Just two months ago, KCC carried out a Teaching and Learning Review which produced positive results, the summary reading: “This is a much-improved school, the impact of Swale Academies Trust and the newly led governing body in transforming leadership is very clear. New leaders have demonstrated the capacity to drive improvement. The school is still vulnerable to a judgement of serious weaknesses if inspected as achievement data remains a concern and, although improving rapidly, the proportion of lessons where students do not make good progress is too high.” That potential judgement of vulnerability to “serious weaknesses” may have been the last straw.
The biggest problem will come with the 185 students in Years 7-9, including 79 in year 9, together with another inevitably bewildered group who have already applied for Pent Valley for entry in 2016, with Folkestone Academy and Brockhill both being close to capacity in all three years. Any vacancies at these two schools will be snapped up very shortly, as parents take pre-emptive action which of course has the effect of further lowering numbers at PV in the current school year. KCC is reported as stating that “Pupils in Years Seven to Nine will be offered places at other local schools”. This will certainly be a challenge for KCC to resolve, and with Folkestone Academy being built to a capacity of 240 students, pressure will mount on Brockhill to absorb many of the students, although with a considerable transport bill to pay for transport to Hythe for years to come.
No final decision will be made until at least April, so the potential Year Seven students will probably find themselves being offered places at Pent Valley, and only subsequently be able to look for places elsewhere, with the help of KCC who experienced an almost identical situation at Chaucer in Canterbury. Not surprisingly, this lengthy uncertainty caused a lot of grief and difficulty for Chaucer families, and Pent Valley families will endure the same.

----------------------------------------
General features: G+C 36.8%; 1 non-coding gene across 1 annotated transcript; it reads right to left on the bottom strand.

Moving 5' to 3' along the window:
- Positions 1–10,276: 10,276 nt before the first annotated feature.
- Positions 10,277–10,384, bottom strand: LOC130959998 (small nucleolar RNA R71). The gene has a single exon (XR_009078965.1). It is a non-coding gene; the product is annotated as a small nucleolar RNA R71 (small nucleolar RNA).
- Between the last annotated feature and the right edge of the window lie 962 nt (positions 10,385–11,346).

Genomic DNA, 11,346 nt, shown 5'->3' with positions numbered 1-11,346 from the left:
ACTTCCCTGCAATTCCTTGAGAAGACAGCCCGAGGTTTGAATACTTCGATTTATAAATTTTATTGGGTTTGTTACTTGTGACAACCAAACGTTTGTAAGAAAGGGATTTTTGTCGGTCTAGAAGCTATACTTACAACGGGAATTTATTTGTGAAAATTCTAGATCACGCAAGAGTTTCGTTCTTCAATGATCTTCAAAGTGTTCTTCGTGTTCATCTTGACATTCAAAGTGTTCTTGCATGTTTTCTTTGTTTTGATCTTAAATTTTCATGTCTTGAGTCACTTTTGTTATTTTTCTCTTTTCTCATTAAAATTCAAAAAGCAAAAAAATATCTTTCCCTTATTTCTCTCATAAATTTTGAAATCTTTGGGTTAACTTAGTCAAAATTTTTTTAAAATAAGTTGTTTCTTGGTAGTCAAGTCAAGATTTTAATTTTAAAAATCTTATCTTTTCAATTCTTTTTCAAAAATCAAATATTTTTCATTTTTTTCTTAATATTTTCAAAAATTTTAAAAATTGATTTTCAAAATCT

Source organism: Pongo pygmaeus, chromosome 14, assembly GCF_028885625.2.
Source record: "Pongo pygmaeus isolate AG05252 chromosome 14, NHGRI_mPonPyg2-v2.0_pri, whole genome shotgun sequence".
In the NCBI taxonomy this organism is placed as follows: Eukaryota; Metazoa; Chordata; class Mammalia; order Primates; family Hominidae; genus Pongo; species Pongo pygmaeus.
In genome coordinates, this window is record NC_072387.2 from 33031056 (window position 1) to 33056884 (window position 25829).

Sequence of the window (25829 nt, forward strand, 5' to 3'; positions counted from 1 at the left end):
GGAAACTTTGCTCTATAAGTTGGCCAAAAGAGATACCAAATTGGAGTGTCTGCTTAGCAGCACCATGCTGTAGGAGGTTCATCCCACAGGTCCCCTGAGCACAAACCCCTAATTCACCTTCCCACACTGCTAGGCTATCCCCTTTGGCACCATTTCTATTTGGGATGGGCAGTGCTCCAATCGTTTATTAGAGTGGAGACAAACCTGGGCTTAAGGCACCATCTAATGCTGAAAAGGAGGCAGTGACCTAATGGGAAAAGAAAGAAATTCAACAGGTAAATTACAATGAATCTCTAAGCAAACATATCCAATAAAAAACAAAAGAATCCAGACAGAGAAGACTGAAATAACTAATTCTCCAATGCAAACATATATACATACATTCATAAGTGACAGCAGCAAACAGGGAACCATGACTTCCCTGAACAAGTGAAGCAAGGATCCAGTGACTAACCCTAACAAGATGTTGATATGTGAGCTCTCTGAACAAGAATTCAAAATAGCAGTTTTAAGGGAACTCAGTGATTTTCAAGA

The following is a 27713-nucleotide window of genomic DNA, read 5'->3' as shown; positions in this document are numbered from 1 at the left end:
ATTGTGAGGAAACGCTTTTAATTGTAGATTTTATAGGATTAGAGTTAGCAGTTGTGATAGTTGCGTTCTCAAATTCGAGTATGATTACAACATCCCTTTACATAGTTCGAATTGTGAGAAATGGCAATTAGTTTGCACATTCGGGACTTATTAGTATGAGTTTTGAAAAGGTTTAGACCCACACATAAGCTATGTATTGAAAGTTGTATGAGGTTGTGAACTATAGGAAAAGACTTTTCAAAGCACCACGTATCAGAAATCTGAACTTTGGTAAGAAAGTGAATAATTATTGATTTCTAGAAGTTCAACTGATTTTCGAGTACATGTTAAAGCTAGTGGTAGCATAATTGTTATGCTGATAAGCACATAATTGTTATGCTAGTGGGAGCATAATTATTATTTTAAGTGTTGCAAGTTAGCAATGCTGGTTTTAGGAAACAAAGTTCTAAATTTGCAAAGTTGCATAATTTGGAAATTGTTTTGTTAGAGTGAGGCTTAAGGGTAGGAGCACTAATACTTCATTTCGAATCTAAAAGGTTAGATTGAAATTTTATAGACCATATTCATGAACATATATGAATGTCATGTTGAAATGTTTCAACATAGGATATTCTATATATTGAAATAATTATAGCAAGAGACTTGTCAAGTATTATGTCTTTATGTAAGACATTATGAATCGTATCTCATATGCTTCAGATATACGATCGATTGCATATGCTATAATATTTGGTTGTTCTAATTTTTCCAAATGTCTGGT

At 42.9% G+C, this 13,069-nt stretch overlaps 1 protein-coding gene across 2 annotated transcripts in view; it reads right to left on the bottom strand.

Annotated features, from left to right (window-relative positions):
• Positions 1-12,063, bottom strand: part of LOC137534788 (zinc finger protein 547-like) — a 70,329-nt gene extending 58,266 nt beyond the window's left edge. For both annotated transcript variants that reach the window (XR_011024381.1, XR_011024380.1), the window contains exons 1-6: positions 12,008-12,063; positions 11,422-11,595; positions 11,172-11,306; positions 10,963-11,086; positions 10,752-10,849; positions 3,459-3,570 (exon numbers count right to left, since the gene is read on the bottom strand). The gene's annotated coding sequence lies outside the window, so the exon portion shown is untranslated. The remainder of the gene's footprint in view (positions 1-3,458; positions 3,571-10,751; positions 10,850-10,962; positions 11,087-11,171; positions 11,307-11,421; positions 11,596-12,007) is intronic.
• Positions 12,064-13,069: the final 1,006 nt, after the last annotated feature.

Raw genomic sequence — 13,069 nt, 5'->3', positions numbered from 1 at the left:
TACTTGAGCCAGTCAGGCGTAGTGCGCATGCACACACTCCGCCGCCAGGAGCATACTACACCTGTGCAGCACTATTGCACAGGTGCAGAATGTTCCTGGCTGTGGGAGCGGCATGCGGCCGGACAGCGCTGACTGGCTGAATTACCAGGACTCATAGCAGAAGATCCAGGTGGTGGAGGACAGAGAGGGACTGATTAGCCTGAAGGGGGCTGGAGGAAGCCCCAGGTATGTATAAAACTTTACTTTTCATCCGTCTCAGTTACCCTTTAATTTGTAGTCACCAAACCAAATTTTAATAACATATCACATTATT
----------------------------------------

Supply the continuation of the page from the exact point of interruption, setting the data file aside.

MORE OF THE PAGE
Sadly, whilst places at other schools will eventually be provided for all current students, the fact remains that ‘their’ school will have been closed about them, and the disruption to education and bitterness about the whole situation can have an incalculable effect, integration into a school not of their choice often proving difficult.
As for the site, KCC makes clear in its letter to parents that, as numbers of secondary aged children in Folkestone continue to rise and with no vacant spaces at all in the Reception Year this year in town primary schools, the school site will be mothballed until demand rises, possibly for September 2017. As with previous examples this will prove a very expensive way to remove the management and governance of a failing school!
The closure and rebirth would have the effect of wiping out the deficit with the new school starting from scratch, the burden being wiped out by deduction from the overall budget of Kent's schools (excluding academies).
Is it too late for the current Year Six?